Interest is the direct outcome of individual time preference. In a credit transaction, a present good is traded in exchange for the same good in future. The person who surrenders the present good will be asking for more units of the future good, according to his time preference. The person asking for the present good will evaluate whether the future goods he surrenders are lower on his time preference scale than the present goods he receives.

If individual A is willing to immediately surrender 1000 money units against at least 1200 units in 2 years, and B is willing to accept 1000 present money units against a maximum of 1500 in 2 years, both parties will accept an exchange where A surrenders 1000 units and B in exchange surrenders anything between 1200 and 1500 units.

A will accept 1200 or more units in 2 years against surrendering 1000 immediately. However, it is important to mention that a credit transaction involves a risk that the initial amount and the premium will never be repaid. Another person C might be willing to accept 1000 of present money units against a maximum of 1200 in 2 years, but be more trustworthy and less risky from A’s point of view. A has hence the alternative to enter into a less risky transaction with C against 1200 units in 2 years or to approach B and ask for more money units in two years. A could, for example, agree with B to exchange the 1000 present money units against 1300 money units in 2 years.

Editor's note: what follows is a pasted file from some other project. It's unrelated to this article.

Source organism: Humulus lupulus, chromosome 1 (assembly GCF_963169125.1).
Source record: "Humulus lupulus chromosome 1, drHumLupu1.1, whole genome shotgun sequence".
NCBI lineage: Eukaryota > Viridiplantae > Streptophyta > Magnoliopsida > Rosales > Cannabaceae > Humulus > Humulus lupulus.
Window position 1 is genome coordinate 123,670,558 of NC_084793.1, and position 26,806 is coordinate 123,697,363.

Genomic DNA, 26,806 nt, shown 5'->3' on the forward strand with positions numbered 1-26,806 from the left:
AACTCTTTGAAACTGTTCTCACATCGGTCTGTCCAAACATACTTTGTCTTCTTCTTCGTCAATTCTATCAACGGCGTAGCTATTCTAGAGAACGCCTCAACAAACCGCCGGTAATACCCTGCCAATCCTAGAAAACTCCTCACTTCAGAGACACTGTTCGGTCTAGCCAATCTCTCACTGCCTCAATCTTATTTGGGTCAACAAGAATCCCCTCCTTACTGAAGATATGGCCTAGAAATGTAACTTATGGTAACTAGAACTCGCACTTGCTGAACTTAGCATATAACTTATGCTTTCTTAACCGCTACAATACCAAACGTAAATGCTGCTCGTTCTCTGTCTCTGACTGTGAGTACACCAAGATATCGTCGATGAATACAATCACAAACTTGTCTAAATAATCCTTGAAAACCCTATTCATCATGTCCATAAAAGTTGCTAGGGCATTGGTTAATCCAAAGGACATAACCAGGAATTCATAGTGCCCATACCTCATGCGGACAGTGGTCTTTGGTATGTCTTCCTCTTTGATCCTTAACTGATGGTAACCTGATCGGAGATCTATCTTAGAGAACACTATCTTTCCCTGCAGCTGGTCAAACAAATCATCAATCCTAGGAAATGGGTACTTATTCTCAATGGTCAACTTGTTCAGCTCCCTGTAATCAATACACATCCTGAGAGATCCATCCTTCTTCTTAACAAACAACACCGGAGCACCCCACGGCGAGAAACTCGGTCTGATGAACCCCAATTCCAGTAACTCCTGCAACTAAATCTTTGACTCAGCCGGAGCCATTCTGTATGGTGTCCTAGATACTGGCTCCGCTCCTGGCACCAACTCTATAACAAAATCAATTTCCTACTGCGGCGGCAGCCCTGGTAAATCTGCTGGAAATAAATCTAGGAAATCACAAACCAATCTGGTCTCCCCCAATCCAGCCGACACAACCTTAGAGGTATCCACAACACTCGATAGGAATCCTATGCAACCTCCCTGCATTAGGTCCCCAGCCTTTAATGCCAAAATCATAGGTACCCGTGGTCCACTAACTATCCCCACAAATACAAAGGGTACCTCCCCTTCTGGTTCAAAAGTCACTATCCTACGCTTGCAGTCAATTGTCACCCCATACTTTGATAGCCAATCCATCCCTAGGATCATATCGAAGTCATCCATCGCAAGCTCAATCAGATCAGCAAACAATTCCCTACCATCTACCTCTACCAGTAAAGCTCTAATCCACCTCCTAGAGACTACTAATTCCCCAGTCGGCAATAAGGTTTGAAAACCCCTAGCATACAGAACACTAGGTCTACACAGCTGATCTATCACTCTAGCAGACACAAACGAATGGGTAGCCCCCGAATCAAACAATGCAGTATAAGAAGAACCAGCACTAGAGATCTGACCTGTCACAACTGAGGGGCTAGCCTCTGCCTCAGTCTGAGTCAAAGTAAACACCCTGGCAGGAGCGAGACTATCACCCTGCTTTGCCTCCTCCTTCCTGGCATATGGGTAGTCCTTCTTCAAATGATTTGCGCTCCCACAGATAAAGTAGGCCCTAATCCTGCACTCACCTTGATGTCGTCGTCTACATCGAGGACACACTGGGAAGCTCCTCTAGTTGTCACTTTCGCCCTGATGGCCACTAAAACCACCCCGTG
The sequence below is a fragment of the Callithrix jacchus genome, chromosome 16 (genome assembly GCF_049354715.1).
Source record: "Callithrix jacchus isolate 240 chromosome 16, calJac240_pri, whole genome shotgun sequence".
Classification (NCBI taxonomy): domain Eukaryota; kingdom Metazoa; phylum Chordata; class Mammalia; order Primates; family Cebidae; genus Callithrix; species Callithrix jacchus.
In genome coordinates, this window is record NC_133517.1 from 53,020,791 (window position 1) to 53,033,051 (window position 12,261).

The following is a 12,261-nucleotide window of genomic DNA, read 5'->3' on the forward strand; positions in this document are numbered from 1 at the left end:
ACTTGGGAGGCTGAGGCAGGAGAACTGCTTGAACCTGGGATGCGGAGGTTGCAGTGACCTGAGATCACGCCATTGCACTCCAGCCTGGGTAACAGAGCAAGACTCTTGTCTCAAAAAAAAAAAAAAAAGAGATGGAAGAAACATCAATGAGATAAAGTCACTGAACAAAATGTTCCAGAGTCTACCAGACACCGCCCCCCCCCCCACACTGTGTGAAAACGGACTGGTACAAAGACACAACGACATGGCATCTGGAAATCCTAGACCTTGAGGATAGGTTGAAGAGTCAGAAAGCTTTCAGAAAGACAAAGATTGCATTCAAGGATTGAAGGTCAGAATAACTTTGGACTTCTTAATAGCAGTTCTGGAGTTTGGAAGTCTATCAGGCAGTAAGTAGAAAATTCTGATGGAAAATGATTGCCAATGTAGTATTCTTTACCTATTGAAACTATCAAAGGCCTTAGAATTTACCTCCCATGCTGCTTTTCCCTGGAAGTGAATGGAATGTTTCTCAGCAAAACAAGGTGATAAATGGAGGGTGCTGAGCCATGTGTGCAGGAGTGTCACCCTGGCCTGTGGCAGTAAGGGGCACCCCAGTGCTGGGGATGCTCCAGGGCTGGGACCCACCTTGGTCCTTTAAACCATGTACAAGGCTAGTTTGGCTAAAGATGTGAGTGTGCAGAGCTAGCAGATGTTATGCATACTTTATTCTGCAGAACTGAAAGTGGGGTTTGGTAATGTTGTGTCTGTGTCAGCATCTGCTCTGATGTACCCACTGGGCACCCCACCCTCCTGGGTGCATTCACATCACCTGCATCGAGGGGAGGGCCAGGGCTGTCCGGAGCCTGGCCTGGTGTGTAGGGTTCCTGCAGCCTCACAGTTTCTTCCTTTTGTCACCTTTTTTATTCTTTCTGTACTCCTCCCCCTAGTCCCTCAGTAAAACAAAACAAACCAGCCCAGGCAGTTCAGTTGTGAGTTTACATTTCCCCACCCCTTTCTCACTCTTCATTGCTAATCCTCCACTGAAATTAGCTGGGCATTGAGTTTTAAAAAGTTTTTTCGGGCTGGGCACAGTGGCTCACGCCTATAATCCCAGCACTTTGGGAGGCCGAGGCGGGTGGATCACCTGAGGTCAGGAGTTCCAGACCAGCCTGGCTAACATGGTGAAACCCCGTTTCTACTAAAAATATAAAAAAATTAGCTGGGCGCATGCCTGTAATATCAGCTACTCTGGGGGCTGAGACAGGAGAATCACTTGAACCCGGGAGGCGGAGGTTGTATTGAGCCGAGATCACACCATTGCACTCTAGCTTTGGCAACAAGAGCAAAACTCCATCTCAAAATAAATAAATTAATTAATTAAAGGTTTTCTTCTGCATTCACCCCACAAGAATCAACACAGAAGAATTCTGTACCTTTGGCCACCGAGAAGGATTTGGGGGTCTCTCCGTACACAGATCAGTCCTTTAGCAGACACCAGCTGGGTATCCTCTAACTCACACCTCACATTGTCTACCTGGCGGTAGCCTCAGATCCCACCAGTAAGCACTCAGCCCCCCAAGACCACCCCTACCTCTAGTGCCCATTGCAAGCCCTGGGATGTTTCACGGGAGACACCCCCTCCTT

If 1000 present money units are traded against 1300 units in 2 years, the interest paid in this transaction is 300 units. It is customary to express interest in the form of an interest rate, which is the percentage of the interest money paid per year against the immediate money surrendered. This example would be a 15% (150 units per each year divided by 1000 units ) annual interest rate for a 2 year credit transaction. It is immaterial to the concept of interest rates how exactly the transaction is structured. Interest payments and repayment of the amount surrendered could be made on a monthly basis, on an annual basis, settled after 2 years, or in any other conceivable manner.

An interest rate is comprised of two components. In our example, the first component is the one that satisfies A’s time preference demands ( 200 money units over 2 years or 10% per year). The second component is a risk premium that he realizes due to his B’s willingness to pay up to 1500 money units (100 additional money units over 2 years or 5% per year). We shall call the former component the Time Interest Component, the latter the Entrepreneurial Interest Component.

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